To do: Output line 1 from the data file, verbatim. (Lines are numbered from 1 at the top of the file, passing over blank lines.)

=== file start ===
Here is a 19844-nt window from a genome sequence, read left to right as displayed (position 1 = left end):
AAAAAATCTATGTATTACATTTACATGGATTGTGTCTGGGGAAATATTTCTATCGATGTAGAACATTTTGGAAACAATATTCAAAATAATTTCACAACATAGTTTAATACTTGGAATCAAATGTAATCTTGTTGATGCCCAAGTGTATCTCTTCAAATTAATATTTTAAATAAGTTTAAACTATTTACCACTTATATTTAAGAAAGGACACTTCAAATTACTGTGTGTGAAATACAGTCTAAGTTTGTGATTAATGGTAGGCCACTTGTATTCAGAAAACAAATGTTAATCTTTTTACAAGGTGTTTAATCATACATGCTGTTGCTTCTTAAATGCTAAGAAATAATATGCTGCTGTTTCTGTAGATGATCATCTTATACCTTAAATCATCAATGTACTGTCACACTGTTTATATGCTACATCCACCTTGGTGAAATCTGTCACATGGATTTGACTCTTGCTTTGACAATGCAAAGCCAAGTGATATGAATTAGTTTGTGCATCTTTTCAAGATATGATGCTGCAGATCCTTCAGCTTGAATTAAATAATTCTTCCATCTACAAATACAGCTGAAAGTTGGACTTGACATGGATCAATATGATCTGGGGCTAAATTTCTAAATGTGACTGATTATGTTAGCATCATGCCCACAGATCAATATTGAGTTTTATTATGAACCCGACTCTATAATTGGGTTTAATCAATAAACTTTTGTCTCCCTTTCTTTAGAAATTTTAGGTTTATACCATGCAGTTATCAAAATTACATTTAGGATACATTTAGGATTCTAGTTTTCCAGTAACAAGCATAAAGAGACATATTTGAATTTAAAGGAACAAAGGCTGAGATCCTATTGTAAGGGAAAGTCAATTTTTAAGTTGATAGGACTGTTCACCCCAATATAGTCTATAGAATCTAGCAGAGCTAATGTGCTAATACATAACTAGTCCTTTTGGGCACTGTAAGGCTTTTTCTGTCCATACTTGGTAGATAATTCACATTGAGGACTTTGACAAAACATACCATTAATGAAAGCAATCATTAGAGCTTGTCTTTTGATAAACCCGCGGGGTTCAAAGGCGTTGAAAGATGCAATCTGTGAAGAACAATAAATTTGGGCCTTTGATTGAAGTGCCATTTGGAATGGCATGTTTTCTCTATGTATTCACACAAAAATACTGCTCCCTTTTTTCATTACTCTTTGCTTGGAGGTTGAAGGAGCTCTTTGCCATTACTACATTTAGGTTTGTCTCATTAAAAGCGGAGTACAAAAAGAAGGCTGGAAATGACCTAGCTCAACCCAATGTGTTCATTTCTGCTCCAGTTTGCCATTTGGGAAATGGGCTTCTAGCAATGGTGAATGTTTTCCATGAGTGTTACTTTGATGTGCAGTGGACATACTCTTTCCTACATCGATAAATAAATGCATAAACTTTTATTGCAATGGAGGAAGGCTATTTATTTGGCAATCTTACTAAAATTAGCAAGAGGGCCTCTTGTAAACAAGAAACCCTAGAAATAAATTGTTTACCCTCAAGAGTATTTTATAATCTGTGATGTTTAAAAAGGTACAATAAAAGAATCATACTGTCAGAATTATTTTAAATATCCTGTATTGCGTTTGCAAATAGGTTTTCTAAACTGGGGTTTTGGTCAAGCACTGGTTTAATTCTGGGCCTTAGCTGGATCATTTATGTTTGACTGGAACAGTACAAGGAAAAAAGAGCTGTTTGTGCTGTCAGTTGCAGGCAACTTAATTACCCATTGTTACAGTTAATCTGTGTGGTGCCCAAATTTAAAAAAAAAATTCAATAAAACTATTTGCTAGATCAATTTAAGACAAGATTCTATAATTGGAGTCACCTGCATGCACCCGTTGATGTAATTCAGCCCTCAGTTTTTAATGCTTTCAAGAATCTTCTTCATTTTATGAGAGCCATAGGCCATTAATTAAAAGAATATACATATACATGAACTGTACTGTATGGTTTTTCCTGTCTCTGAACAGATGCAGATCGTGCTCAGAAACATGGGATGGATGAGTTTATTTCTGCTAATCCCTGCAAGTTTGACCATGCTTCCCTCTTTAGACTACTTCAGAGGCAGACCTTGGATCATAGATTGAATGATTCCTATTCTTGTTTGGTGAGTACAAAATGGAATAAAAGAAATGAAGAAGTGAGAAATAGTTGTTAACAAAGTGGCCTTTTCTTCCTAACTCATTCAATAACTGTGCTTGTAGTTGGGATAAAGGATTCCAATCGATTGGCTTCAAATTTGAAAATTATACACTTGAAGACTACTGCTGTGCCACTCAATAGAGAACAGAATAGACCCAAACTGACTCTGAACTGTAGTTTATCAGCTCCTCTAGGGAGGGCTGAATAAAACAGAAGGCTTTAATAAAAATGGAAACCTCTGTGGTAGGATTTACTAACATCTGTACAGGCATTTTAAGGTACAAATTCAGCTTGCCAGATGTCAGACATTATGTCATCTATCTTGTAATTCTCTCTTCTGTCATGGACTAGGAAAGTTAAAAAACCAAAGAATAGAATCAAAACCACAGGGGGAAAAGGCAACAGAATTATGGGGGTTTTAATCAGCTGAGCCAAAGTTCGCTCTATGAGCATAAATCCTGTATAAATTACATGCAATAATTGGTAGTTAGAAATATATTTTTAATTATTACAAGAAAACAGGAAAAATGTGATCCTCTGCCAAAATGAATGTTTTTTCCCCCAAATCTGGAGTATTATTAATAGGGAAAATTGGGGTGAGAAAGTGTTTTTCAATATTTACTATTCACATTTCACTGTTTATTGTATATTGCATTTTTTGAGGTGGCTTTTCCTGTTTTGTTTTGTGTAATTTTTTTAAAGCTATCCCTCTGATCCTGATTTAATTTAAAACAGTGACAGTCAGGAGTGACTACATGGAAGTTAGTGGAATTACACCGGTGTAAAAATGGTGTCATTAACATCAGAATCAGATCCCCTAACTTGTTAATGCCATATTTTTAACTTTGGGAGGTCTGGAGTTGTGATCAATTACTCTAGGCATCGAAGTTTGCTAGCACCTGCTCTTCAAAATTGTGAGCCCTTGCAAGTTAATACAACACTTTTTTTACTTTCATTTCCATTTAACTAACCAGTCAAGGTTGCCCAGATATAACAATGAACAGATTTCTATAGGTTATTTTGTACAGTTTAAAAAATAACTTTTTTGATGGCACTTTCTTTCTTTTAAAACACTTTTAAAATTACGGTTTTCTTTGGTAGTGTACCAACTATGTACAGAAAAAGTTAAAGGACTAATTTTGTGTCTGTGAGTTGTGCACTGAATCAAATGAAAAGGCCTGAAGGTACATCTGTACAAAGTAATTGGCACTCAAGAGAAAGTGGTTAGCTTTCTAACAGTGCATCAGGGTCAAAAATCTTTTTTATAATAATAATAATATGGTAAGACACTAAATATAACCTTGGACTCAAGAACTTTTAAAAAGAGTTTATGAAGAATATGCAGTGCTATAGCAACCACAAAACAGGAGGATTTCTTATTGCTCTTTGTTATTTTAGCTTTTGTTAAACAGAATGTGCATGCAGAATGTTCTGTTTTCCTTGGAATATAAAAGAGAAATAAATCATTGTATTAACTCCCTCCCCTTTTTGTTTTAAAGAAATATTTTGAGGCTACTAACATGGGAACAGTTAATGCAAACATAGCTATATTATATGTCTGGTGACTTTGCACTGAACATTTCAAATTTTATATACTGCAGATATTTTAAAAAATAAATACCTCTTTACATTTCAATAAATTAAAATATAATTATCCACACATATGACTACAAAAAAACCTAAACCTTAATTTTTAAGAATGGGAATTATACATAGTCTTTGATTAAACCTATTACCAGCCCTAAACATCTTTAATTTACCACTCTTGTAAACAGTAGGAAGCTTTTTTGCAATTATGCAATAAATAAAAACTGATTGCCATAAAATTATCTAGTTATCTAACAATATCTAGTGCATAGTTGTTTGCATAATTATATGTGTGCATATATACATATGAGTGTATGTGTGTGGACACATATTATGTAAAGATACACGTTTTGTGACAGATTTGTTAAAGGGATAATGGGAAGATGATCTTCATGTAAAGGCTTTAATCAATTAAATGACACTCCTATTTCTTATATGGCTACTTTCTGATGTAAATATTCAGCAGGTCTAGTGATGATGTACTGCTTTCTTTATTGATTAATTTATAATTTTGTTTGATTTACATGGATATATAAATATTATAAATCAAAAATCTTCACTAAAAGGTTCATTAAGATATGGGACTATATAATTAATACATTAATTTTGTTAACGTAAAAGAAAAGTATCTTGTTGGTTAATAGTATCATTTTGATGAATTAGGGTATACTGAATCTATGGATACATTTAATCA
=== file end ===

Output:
Here is a 19844-nt window from a genome sequence, read left to right as displayed (position 1 = left end):